Richards, Henry, Sr. (1813-1890)
Henry Richards, Sr. (1813-1890), was a native Hillsborough brickmason who worked with Hillsborough builder John Berry as his associate and masonry overseer. Succeeding Berry’s mentor Samuel Hancock in that role, Richards probably oversaw many important projects built by Berry’s shop throughout the Piedmont.
The Richards family had resided in Hillsborough since 1769, when Charles and John Richards purchased town lots there. It is probable that Henry Richards, Sr., was related to Susan Richards Hancock, the wife of Samuel Hancock. Both Henry Richards and John Berry were Masons and members of Hillsborough’s Eagle Lodge No. 19, chartered in 1791.
Richards was listed in the U.S. census of 1850 as a brickmason, aged 37, with property valued at $1,500, plus two slaves. He was head of a household that included his wife Eliza and their children, plus John Scarlett, 17, also a brickmason and probably an apprentice. Richards was associated with John Berry by 1850 and probably earlier. Their first documented project was a major Berry undertaking, construction of Smith Hall (Playmakers Theatre), designed by architect Alexander Jackson Davis, at the University of North Carolina in Chapel Hill. In a document of January 18, 1850, “Berry & Richards” submitted their “Proposal for building the University Library agreable [sic] to the plan & specificasion [sic] submitted by the trustees.” Although the signature “Berry & Richards” reads like a formal partnership, according to Berry’s granddaughter, the attorney Margaret Berry Street, Berry’s working association with Richards, as with Hancock earlier, was an informal one.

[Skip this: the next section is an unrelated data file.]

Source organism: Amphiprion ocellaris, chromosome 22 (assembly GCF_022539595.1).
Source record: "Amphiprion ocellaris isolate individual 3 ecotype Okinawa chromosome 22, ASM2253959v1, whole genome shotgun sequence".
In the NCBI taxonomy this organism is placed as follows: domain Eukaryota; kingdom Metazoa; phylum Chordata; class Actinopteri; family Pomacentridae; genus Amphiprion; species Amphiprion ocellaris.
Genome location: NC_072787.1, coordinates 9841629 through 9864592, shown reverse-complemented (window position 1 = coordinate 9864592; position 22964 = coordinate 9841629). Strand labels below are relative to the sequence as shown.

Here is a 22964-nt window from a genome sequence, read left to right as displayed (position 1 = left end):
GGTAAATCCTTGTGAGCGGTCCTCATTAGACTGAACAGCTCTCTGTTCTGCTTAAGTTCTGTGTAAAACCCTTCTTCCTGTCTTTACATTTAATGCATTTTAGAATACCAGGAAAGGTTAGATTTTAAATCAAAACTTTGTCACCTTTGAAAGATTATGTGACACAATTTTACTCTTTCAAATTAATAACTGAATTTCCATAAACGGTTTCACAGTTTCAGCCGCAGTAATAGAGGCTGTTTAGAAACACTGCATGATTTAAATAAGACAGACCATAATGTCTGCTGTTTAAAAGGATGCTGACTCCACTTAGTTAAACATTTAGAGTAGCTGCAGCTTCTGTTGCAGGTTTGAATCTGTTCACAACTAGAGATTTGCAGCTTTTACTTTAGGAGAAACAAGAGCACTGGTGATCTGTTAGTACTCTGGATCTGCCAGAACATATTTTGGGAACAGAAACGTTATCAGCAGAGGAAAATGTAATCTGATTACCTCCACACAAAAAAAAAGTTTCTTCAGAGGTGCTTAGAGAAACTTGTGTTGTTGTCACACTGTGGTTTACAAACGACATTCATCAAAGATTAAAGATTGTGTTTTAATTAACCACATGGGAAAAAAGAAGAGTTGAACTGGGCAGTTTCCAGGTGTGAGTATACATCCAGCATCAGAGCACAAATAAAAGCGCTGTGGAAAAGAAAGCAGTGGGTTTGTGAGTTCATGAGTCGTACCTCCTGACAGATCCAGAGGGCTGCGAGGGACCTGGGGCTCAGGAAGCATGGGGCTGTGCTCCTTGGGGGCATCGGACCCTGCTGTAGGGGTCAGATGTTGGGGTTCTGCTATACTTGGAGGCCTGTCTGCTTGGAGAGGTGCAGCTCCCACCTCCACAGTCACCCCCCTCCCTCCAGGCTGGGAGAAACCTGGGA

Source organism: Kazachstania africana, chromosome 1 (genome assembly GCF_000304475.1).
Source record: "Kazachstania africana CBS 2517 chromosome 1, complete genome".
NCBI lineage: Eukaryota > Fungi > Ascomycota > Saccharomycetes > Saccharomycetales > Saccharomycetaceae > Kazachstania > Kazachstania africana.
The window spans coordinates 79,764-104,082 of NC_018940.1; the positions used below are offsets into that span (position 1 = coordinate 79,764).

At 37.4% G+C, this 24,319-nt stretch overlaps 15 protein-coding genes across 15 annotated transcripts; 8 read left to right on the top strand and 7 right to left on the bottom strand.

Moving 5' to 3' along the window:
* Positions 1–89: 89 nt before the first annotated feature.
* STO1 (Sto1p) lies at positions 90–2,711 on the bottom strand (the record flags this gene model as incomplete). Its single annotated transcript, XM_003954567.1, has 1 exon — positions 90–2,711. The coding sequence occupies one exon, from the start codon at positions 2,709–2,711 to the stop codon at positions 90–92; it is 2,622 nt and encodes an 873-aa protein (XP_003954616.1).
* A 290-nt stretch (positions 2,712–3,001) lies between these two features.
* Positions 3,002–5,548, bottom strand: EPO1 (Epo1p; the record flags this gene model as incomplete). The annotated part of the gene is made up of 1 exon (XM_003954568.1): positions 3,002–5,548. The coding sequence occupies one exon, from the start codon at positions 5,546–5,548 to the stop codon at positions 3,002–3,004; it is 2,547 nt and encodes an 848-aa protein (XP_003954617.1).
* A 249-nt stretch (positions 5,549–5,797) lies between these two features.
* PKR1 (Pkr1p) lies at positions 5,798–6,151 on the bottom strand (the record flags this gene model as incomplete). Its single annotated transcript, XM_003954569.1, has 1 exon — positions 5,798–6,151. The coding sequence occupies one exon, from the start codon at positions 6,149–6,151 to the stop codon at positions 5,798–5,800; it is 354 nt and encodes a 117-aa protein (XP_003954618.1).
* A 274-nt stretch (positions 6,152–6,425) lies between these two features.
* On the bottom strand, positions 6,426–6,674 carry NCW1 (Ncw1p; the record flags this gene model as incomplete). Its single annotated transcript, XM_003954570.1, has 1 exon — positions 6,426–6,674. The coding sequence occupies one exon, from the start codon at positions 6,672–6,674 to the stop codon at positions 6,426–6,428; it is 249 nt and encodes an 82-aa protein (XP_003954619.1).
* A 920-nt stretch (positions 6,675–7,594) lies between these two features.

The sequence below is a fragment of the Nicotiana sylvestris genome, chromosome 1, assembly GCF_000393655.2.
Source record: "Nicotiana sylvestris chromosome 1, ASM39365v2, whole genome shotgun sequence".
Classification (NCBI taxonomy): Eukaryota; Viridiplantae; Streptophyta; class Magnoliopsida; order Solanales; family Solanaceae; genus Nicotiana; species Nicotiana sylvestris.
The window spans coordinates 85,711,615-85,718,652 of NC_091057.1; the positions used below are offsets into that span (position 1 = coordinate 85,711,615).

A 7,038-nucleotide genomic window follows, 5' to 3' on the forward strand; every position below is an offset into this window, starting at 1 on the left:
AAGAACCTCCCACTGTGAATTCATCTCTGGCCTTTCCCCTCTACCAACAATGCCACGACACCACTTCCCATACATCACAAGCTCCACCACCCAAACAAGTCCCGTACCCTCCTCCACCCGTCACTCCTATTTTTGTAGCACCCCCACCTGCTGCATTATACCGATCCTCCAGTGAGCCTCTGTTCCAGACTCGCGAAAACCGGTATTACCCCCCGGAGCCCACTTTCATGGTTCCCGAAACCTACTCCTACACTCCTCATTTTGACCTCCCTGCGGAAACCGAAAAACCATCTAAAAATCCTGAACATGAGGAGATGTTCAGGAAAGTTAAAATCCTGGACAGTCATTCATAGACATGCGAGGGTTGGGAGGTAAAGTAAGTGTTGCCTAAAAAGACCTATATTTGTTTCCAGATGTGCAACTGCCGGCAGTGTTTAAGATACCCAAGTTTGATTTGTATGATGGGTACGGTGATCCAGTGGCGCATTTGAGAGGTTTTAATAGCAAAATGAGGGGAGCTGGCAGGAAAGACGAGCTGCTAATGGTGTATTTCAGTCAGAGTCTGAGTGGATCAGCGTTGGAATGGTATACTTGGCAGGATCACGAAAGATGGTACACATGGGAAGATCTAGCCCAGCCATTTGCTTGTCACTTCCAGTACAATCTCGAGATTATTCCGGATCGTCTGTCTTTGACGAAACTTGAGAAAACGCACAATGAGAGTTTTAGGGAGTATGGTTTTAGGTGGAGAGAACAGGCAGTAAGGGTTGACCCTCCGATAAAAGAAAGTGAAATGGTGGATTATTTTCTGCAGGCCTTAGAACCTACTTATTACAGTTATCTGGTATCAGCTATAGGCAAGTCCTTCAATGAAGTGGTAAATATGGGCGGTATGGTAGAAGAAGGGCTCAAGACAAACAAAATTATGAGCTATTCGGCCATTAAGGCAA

Richards appears to have worked steadily with Berry until Berry’s death in 1870. Having a reliable masonry supervisor was vital to Berry’s large operation, which sometimes included multiple projects at distant sites. Twice in the 1850s the two men worked on massive multi-story buildings on major contracts: in 1855 they accomplished the masonry contract for St. John’s College in Oxford (where Jacob W. Holt had the carpentry contract, which was managed by his brother Thomas J. Holt); and in 1859 the Hillsborough Military Academy Main Building and the brick Commandant’s House nearby. At the military academy, Berry and Richards were working from designs by architect John A. Kay of Columbia, South Carolina.
After John Berry’s death in 1870, Richards is believed to have helped complete the Berry Building in downtown Hillsborough, which Berry had begun. Richards continued in his trade as a brickmason, and was so listed with his family in the U.S. censuses of 1870 and 1880, and at least two of his children, Henry, Jr., and Meredith, became brickmasons as well. However, no works have been attributed to Richards beyond those associated with Berry.
The home of Henry Richards, Sr., and his wife Eliza J. Adams Richards (1821-1902) still stands in Hillsborough, enlarged and altered, at 307 West King Street. At least seven members of the Richards family, including Henry and Eliza and their five sons, are buried in the Richards family plot in the southwest corner of Hillsborough’s Old Town Cemetery.
Note for building list: In the absence of written records, attributions of Henry Richards’s work with John Berry are made chiefly on the basis of local tradition and information from Margaret Berry Street, who was interviewed by the author.
- John V. Allcott, “Scholarly Books and Frolicsome Blades: A. J. Davis Designs a Library-Ballroom,” Journal of the Society of Architectural Historians, 33.2 (May 1974).